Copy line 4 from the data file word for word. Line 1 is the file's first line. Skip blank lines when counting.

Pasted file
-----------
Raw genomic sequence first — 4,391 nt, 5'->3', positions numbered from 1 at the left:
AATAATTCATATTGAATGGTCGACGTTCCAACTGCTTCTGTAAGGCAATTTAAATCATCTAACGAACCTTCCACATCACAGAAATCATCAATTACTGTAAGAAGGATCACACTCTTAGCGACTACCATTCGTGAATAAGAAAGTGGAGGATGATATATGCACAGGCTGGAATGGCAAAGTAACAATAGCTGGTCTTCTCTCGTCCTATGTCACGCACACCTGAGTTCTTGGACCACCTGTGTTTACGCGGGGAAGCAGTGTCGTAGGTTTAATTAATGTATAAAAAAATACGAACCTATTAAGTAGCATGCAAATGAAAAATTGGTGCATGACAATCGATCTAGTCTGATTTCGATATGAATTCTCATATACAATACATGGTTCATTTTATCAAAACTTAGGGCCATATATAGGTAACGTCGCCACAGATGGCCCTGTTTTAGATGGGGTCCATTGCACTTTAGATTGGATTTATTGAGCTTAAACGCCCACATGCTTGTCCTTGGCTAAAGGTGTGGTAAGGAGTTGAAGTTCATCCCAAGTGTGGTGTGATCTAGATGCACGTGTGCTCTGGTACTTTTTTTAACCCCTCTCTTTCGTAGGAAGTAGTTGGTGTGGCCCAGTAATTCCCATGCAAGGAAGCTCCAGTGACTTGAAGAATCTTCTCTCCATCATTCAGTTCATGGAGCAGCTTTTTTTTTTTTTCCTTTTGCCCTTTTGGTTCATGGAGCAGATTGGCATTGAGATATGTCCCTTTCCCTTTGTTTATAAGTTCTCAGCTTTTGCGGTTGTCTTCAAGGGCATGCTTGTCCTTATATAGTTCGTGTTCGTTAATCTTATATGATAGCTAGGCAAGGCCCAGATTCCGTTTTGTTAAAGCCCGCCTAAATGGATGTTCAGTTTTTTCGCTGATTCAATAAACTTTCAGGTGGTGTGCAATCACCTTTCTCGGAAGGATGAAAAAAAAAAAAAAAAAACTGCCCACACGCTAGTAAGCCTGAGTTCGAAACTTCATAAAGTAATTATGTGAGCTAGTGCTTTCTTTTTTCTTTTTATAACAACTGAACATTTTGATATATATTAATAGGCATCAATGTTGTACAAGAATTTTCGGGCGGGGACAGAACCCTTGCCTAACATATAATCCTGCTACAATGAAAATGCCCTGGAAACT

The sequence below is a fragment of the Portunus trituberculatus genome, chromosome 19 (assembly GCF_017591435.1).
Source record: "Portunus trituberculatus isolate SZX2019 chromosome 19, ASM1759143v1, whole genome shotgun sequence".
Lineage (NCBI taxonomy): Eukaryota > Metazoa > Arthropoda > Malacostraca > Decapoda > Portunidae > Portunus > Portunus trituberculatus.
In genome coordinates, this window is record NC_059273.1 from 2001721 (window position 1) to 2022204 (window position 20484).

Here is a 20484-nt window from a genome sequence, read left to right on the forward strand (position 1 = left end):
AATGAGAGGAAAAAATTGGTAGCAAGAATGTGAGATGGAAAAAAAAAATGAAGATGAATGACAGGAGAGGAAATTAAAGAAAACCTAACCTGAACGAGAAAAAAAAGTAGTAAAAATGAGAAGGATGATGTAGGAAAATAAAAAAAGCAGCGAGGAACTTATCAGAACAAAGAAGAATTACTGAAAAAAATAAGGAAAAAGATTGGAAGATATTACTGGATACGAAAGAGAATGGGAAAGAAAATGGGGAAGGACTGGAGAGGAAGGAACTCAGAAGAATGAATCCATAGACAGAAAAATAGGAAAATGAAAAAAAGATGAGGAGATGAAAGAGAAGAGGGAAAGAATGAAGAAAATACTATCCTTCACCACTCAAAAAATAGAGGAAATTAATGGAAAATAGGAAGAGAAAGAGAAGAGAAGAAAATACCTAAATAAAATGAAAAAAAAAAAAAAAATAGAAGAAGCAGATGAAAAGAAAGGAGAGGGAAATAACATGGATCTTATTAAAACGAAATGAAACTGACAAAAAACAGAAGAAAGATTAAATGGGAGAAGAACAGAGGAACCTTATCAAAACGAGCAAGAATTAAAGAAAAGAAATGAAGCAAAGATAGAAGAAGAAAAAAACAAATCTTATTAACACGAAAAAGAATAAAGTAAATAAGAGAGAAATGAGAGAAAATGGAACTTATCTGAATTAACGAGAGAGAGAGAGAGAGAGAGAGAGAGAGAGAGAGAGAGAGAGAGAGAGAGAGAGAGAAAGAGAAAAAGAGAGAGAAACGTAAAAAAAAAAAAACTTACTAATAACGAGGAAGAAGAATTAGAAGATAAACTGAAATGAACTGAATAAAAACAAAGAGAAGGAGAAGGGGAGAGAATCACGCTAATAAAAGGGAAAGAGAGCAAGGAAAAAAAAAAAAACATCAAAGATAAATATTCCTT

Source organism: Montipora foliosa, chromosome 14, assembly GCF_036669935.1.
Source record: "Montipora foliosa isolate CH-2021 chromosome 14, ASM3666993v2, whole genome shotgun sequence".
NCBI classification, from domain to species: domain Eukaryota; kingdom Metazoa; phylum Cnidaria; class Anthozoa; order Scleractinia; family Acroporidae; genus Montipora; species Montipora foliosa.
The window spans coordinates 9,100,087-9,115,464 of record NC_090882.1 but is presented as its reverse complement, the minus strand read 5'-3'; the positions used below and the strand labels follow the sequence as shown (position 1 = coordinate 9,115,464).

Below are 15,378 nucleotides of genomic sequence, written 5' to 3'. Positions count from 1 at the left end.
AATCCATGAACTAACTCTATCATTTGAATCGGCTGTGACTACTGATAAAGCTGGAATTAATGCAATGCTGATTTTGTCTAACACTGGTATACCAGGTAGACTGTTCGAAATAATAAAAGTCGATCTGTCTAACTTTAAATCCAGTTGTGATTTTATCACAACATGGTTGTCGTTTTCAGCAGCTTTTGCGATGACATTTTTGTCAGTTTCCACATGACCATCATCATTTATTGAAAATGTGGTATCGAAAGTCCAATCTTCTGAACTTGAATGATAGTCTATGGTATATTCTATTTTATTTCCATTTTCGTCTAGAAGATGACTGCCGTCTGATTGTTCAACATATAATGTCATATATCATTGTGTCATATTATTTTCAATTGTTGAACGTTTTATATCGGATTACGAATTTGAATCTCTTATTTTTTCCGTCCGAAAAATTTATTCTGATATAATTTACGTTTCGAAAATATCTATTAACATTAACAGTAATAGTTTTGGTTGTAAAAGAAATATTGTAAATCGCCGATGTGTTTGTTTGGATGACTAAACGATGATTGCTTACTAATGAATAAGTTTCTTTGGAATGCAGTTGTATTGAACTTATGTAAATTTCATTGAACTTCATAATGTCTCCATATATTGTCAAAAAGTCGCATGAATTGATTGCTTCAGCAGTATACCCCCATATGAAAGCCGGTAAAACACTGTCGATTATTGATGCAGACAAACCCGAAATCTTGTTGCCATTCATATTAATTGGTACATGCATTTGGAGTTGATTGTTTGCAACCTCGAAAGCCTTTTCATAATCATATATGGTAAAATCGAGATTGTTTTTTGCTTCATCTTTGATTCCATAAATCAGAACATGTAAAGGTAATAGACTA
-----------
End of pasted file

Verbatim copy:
Source record: "Portunus trituberculatus isolate SZX2019 chromosome 19, ASM1759143v1, whole genome shotgun sequence".